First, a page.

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“Faux omnichannel” shopping still persistent among retailers: BRP

September 20, 2019

Saks online shopper Consumers expect unified shopping experiences. Image credit: Saks Fifth Avenue


As consumers see less separation between in-store and online retail, luxury brands and retailers are expected to offer more consistent experiences across channels.

According to a new report from Boston Retail Partners, three-quarters of consumers tend to choose retailers who offer consistent promotions and pricing across channels. Many retailers continue to struggle in implementing unified commerce, however.

“We have been talking about the cross-channel experience for so long – and in fact, 87 percent of consumers want a personalized and consistent experience across all channels – that it is still surprising to see that many retailers are still struggling to offer consumers a consistent experience across channels,” said Kathleen Fischer, director of marketing at Boston Retail Partners, Boston. “Many retailers have pieced together disparate systems and processes to try and create a holistic shopping environment, but it really doesn’t provide what the customer is looking for.”

Omnichannel obstacles
Although consumers have come to expect unified and holistic shopping experiences, only 5 percent of retailers can successfully give consumers the ability to “start a sale anywhere, finish the sale anywhere.”

Seventy-one percent of retailers plan to offer this capability within the next two years. To do so, retailers must support a single, shared shopping cart that is accessible from any channel where a consumer may be.

Consumers are starting to expect shared shopping carts across channels. Image credit: Pixabay

Currently, many retailers are offering “faux omnichannel” experiences consisting of manual processes or untethered systems that will need updating.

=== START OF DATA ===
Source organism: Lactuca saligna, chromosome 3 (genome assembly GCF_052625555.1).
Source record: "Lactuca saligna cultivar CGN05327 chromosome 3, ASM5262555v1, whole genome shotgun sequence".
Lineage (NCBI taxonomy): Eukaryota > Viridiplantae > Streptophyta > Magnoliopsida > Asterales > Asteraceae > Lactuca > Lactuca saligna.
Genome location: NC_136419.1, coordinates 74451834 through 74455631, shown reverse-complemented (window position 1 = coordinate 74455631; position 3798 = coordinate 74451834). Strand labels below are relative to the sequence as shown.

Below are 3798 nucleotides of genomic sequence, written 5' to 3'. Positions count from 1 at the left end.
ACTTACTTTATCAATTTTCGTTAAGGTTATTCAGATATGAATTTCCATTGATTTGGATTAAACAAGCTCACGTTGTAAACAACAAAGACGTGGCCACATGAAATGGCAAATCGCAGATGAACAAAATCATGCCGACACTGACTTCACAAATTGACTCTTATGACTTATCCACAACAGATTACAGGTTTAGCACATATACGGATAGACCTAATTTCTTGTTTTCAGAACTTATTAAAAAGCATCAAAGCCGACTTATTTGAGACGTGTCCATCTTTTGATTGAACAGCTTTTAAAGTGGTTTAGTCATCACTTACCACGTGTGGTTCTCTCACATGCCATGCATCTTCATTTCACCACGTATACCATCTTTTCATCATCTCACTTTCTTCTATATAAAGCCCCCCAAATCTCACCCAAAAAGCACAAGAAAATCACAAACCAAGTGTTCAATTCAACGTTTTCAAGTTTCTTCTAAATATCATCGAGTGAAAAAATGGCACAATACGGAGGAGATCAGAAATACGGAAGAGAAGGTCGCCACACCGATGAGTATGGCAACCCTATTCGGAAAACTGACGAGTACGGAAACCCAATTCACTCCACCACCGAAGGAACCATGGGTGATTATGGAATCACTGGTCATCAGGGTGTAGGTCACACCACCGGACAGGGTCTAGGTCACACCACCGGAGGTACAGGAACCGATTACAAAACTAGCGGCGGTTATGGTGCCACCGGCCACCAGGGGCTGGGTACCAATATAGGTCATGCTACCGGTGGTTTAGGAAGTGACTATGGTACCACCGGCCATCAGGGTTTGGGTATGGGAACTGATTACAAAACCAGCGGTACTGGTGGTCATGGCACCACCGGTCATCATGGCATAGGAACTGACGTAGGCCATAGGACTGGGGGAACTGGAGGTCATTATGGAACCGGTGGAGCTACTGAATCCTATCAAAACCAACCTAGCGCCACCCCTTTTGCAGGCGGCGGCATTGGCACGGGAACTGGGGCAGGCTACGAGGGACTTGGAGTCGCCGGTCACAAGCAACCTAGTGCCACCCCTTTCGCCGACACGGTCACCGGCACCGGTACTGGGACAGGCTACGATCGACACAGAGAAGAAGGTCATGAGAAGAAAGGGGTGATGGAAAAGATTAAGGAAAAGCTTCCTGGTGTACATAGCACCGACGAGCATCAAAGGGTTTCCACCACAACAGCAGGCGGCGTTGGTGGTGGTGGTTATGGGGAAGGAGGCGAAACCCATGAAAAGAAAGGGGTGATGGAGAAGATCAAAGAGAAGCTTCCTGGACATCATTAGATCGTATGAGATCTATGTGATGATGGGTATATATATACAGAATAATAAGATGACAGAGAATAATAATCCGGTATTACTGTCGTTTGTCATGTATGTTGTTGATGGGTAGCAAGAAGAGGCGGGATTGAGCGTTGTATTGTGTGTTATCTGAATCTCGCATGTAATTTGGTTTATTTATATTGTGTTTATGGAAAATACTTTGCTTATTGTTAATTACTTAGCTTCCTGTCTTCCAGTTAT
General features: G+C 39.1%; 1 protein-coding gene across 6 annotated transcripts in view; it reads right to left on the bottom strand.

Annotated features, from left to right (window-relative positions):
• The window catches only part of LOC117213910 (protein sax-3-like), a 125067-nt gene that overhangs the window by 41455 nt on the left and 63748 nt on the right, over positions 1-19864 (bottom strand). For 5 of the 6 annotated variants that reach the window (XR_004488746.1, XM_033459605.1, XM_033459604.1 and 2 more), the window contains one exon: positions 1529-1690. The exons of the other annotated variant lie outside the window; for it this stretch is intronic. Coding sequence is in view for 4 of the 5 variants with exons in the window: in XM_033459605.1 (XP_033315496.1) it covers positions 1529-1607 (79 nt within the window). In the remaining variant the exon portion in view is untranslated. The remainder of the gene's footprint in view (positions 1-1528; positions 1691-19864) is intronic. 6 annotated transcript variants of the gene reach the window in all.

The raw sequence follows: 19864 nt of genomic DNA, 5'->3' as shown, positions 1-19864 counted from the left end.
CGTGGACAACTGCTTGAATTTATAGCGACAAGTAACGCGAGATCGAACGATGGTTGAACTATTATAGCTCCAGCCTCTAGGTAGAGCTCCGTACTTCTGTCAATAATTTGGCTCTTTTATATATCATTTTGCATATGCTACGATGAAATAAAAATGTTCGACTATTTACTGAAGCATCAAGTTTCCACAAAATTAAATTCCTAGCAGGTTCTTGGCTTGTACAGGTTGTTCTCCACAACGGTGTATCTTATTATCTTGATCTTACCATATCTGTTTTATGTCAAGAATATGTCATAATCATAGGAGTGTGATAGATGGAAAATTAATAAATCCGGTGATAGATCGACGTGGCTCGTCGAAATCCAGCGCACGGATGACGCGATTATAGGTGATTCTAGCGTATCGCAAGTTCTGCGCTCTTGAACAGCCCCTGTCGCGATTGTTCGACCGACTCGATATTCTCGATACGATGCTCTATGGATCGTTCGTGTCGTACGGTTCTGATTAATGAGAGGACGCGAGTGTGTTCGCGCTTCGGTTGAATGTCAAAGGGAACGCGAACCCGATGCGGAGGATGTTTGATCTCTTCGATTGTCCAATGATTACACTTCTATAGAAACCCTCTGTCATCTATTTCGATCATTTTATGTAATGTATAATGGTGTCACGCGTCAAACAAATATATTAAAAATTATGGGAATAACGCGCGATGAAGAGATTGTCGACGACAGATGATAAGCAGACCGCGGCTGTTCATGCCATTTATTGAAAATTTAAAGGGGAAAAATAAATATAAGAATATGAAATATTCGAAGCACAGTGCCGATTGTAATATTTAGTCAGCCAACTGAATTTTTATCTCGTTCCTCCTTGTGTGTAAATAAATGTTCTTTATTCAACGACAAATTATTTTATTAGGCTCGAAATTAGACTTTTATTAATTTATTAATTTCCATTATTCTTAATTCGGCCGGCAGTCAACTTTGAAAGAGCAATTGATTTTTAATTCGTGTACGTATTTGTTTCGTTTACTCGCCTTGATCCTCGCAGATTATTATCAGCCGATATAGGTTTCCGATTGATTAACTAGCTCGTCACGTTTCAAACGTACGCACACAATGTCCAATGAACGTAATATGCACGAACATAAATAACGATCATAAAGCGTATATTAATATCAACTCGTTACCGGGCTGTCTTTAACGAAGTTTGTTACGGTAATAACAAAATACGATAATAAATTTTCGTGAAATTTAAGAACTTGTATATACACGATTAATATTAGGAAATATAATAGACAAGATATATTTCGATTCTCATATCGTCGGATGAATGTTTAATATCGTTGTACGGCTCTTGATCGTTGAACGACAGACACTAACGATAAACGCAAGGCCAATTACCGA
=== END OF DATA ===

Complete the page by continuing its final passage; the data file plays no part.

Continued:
For instance, of the 86 percent of retailers that offer consistent pricing and promotions across channels, half report needing improvements. Similarly, 52 percent of retailers have implemented consistent product availability across channels but need to improve their capabilities.

Other pain points include cross-channel order tracking and the ability to accept returns through different channels.

Retailers need to do more than improve the initial purchasing experience, since fulfillment is an extension of the consumer journey.

Although click-and-collect services are growing in popularity, BRP argues that these offerings are a stop-gap as 55 percent of retailers hope to offer same-day delivery within two years. Only 18 percent are currently offering same-day delivery successfully.

Third-party delivery is also likely to grow, with 36 percent of retailers expecting to implement this service in the next two years.

Retailers are looking to offer consumers more flexibility in how they make and receive orders, by offering services such as “buy online, ship to store,” “buy in-store, ship from vendor” or “reserve online, pick up in-store.”

Click-and-collect is a pathway to same-day delivery. Image credit: Nordstrom

Technology is essential in ensuring consumers enjoy personalized and seamless shopping experiences across channels, leading retailers to invest in improved inventory management systems, integrated customer relationship management platforms and predictive analytics.

Almost half of retailers point to disparate systems as hindering their innovation in these areas, while 61 percent also point to budget constraints.

Omnichannel opportunities
While affluents are increasingly drawn to online shopping because of convenience, omnichannel shoppers spend more on luxury items than the average on- or offline consumer.

According to Forrester Analytics’ Luxury Retail Forecast, nearly 60 percent of luxury sales growth will originate from ecommerce by 2023. More than 90 percent of affluents worldwide purchase luxury goods and services, but only 5 percent are responsible for a third of luxury spend (see story).

Luxury brands may not think of retailers and brands such as Target, Walmart and Kohl’s as competition, but they have the platforms that are setting the standards for the shopping experience.

Convenience, quality and trust are some of the most important aspects affluent consumers consider when choosing a retailer or brand to shop with today, according to a Forrester analyst during a keynote at Women in Luxury 2019. Luxury marketers often look to their competitors to see what they are up against, but many brands often forget that their affluent consumers are also shopping at mass retailers, whose experiential offerings are often extremely advanced (see story).

Ultimately, the majority of consumers, particularly affluents, are expecting seamless, personalized shopping experiences.

“We can thank Amazon for bringing personalization to our everyday purchasing,” BRP's Ms. Fischer said. “We have become used to getting personalized recommendations based on what we previously purchased or even just researched online.

“Personalization becomes even more critical when applied to luxury retailing as these customers overall expect more personalized service and will be less forgiving if they are not recognized and rewarded for being a loyal customer,” she said.